Opinion

Time to reform state's primary election system

Vibrant political parties, formed by citizens who band together to advocate their philosophies, are the essential foundation of our democracy.

Citizen-activists “have a First Amendment right to further their party’s program for what they see as good governance,” the Ninth Circuit Court of Appeals declared when it recently stuck down Washington’s blanket primary. That system, the court said, violated citizens’ constitutional rights because it prevented a political party from picking its own nominees and framing the message it presents to voters.

Today, in response to the court’s ruling, political leaders throughout the state are moving to bring Washington’s primaries into line with the Constitution.

Political parties are considering two factors as they determine how to select their candidates:

n Who gets to seek to represent their party (who may run)? Courts have made it clear that a political party has a constitutional right to exclude a candidate from seeking office under its name and to establish procedures by which candidates may qualify to run for office under the party label.

n Who gets to participate in the selection process (who may vote)? Similarly, efforts by legislatures to determine who may vote in a party’s primary have been consistently overturned by courts in favor of party rules.

The Washington state Democratic Party wants a closed primary with voter verification. The party’s nominations will be decided by voters who “wish to be known as Democrats.”

Arguments that “voter privacy” is violated by a requirement that voters sign in at the polls by party, the system already used in Washington’s Presidential Primary, were resolved in favor of the party by the Ninth Circuit Court decision.

The state Republican Party wants an open primary and eligibility criteria for who can be a candidate. Republicans will allow independent voters to vote in the Republican primary, and will control the party’s message by setting conditions on who can file for office as a Republican. Would-be Republican candidates must show broad party support by gaining the votes of 25 percent of the delegates at a party convention, similar to the process used in many states.

Over the years, legislators in many states have asserted that they, not the political parties, should decide what kind of primary system to have. Time after time, the courts have corrected them.

In the early 1980s, the Wisconsin legislature decided that primaries should be open to all voters.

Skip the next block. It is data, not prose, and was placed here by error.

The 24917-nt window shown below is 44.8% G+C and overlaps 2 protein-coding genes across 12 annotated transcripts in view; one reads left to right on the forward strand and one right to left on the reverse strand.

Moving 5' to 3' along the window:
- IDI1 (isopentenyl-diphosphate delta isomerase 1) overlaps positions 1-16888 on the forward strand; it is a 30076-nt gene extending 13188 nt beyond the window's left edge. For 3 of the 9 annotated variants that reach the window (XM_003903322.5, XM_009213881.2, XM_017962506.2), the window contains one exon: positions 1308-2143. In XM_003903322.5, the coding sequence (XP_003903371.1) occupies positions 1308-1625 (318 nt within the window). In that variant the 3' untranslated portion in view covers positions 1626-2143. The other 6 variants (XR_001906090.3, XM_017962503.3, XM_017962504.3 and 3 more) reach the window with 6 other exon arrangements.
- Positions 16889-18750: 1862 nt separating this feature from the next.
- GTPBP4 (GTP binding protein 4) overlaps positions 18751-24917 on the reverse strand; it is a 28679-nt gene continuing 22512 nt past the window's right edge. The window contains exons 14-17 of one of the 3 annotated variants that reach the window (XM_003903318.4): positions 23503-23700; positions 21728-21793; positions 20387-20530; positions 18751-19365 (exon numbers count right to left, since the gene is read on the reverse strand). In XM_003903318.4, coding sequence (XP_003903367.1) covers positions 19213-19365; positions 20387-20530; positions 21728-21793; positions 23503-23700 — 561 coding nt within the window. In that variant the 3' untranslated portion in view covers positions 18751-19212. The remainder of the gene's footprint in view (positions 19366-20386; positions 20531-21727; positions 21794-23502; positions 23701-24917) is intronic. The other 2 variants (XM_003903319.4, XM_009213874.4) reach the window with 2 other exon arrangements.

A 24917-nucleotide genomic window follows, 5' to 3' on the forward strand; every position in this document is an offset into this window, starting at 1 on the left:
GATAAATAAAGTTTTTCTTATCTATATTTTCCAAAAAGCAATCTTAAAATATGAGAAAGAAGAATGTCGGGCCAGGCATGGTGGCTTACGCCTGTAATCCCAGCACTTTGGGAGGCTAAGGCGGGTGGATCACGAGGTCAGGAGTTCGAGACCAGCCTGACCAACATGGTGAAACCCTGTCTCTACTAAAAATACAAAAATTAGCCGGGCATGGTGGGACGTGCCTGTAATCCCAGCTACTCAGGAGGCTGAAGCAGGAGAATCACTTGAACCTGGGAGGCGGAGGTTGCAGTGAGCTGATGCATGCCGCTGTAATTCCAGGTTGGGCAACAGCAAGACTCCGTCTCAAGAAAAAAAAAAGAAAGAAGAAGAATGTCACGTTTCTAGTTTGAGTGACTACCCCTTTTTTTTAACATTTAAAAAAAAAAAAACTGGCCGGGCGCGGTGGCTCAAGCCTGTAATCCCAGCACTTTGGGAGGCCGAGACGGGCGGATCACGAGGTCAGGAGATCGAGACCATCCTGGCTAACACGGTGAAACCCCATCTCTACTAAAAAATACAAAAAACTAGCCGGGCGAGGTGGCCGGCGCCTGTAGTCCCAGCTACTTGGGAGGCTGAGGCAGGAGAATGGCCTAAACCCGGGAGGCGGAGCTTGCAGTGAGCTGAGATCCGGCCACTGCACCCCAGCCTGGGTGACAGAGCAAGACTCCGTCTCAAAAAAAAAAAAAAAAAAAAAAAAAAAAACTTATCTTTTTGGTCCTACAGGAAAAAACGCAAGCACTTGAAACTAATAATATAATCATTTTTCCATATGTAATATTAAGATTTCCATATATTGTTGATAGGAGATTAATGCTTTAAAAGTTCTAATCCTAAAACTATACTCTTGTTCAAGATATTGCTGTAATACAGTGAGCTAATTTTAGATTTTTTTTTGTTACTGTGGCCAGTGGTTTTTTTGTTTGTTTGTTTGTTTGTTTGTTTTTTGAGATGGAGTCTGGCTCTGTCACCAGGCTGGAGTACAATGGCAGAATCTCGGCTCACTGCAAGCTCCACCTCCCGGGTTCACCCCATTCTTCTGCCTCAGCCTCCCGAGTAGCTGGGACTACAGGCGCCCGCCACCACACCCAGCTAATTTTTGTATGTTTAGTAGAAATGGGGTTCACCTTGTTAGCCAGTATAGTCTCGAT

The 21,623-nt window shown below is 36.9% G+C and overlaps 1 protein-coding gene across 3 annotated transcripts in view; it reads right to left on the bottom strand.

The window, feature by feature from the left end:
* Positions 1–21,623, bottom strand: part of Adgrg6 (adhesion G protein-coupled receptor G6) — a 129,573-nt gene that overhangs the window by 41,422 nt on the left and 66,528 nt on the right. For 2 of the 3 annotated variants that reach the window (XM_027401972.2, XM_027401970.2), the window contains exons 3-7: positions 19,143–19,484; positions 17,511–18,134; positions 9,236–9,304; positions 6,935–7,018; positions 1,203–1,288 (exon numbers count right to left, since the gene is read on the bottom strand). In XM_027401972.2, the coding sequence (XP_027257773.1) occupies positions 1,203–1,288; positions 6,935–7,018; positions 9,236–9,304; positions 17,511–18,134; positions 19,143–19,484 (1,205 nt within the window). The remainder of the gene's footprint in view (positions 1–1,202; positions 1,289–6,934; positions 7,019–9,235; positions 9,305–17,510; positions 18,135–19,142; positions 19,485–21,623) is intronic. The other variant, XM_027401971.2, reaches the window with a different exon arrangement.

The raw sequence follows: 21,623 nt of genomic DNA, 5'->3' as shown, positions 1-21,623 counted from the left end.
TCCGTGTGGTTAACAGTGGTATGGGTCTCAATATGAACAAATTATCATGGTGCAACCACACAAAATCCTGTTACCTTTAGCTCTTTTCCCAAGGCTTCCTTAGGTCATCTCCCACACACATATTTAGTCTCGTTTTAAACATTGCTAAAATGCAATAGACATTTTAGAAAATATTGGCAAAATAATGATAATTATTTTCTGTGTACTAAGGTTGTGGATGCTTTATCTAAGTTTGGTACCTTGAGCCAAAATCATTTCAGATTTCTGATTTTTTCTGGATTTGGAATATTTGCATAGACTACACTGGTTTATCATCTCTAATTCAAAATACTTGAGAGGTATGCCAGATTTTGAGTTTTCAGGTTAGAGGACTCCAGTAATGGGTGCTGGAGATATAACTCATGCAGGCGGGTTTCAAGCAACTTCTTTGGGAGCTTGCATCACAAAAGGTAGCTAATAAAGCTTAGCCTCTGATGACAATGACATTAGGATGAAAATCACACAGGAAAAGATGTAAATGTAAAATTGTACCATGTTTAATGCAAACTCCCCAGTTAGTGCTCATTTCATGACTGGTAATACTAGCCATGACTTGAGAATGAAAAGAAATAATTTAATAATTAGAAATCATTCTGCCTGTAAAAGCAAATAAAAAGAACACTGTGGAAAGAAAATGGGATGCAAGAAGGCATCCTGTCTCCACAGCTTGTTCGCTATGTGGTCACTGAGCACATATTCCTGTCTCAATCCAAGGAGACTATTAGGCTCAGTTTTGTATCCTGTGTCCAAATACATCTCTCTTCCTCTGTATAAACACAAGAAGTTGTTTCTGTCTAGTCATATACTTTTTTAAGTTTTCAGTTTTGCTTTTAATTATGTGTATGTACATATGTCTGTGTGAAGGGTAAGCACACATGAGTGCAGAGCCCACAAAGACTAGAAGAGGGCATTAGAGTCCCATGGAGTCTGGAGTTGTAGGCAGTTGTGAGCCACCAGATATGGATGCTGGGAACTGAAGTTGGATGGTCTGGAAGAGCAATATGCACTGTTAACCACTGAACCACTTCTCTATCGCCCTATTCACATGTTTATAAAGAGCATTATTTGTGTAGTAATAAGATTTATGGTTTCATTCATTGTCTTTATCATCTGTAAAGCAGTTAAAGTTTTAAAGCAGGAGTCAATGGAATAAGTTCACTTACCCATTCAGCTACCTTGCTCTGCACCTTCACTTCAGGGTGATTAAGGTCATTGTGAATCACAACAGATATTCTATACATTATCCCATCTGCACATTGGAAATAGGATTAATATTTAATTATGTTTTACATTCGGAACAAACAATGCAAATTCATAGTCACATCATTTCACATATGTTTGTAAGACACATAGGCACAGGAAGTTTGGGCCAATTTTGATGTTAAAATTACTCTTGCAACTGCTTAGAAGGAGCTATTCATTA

The Democratic Party wanted a primary restricted to Democrats. The U.S. Supreme Court sided with the party.

About the same time the Massachusetts legislature decided that any candidate should be able to run in a party’s primary by filing a nominating petition. The Democratic Party wanted to limit its primaries only to candidates who received support at a party convention.

The Supreme Judicial Court of Massachusetts sided with the party.

A few years later, the Connecticut legislature said primaries should be closed.

The state’s Republican Party wanted an open primary. The U.S. Supreme Court sided with the party.

And most recently, voters in California adopted a blanket primary. Both major and a number of minor parties wanted closed primaries. The U.S. Supreme Court sided with the parties.

An alternative “nonpartisan” primary has been urged by some in our state as meeting constitutional requirements. Used by Louisiana, it is essentially a two-stage election in which all candidates appear on the first ballot and the two candidates with the most votes, regardless of party, move on to the run-off election.

The Supreme Court has suggested such a system might be constitutional, but only because it does not select the nominees of the parties. A party’s nominees, therefore, could be selected by its internal rules.

The Republican Party’s rules currently provide that, if it doesn’t get its preferred choice, an open primary, its nominees will be selected by a party convention.

The Democrats are likely to consider a similar process. In that case, there will be no primary elections in Washington for partisan races, at least as far as the major parties are concerned.

When the legislature meets in January, lawmakers will have to decide whether voters are really better off with a law that essentially eliminates party primaries, and forces those not nominated by party conventions to run as “independents,” or to institute a variation of the nonpartisan primary.

Sound Off is a public forum. Articles are selected from letters to the editor or may be written specifically for this feature. Richard Derham is a research fellow with the Washington Policy Center.

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